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Simmons Lecture: Acts of Translation - Black Artists and "The Song of Hiawatha"


Featuring Anna Arabindan-Kesson

2021 Terry K. Simmons Lecture in Art History

Acts of Translation: Black Artists and The Song of Hiawatha

Anna Arabindan-Kesson, Assistant Professor, African American and Black Diasporic Art, Princeton University

An epic in its time, “The Song of Hiawatha” by Henry W. Longfellow had a long afterlife in visual art.  This paper focuses on the work of Robert S. Duncanson, Robert Douglass, Jr., and Edmonia Lewis, three artists who included representations of Native Americans in their artistic production. Thinking of these works as sites of convergence, I examine their intermediality - the ways these artists translated poetry into paint and marble - in their depiction of colonial encounters. In working through their acts of translation, I want to ask how these artists negotiate acts of reading and looking and what their representations – troubling as they might appear to us now – reveal about constructions of freedom in the United States, not in relation to the state, but as it could be envisaged in cross-cultural encounters between African Americans and Native Americans in the pre- and post-Civil War years?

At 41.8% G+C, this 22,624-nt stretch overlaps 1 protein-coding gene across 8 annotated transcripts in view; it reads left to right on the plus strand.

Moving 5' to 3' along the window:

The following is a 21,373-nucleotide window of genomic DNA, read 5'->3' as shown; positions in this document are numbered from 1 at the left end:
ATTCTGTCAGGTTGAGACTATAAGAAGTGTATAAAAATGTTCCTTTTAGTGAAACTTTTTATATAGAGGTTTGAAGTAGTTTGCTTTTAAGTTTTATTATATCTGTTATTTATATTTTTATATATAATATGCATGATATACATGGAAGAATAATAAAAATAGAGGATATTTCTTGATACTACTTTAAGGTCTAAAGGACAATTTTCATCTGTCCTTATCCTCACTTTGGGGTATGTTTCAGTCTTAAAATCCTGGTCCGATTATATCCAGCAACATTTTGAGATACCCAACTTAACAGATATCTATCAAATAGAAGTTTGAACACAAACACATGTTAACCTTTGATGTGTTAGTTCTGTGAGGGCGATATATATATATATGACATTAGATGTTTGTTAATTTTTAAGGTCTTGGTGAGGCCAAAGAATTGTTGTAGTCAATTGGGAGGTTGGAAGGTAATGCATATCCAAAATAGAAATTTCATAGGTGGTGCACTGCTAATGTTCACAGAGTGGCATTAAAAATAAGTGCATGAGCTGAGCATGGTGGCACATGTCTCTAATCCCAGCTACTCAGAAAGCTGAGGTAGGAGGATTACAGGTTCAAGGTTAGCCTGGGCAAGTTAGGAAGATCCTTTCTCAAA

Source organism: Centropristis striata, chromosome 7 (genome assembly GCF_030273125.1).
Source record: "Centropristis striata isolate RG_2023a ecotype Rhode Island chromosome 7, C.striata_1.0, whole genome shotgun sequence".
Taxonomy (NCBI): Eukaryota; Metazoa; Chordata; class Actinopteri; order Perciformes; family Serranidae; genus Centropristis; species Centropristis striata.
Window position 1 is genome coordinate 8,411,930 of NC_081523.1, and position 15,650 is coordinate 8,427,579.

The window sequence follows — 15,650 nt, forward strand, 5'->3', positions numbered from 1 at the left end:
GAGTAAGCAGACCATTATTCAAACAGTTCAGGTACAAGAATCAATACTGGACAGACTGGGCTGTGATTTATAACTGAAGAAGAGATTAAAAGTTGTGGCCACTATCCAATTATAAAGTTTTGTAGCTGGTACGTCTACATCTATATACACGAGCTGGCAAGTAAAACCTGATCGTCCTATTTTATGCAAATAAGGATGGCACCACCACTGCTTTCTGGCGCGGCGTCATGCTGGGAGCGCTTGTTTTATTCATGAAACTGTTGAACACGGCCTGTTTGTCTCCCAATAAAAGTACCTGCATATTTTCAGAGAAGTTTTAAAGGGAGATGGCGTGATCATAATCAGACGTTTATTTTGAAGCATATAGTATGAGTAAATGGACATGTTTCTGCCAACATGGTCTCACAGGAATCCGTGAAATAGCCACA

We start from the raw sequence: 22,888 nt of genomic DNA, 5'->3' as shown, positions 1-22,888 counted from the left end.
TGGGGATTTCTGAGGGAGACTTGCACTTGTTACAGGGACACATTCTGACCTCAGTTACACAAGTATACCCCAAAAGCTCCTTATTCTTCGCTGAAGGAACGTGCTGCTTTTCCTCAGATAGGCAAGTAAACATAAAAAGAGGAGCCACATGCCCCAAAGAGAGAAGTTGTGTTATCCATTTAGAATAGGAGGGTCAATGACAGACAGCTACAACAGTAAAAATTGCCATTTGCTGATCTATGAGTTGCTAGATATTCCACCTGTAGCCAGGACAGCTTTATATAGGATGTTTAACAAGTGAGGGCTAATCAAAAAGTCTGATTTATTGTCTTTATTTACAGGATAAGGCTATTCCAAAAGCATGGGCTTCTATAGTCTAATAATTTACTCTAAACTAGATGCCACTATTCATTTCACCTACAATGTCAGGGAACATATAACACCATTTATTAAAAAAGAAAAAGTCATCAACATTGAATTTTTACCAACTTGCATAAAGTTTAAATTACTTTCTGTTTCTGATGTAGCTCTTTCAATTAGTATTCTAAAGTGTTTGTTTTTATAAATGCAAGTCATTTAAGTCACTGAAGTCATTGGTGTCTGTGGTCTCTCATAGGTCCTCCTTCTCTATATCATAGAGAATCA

This lecture is part of a year-long series Representation and Resistance: Scholarship Centering Race in Western Art organized by Mia L. Bagneris and Michelle Foa of the Newcomb Art Department and co-sponsored by the Africana Studies Program.

image: Robert S. Duncanson, Falls of Minnehaha, 1862, Private Collection

Zoom link: https://tulane.zoom.us/j/95500128526?pwd=cC9BWGhFZ0NLczB6TUMxM3pzOEdZUT09 Password:  ART

Newcomb Art Department

For more information contact: Laura Richens via email to lrichens@tulane.edu or by phone at 504.314.2228
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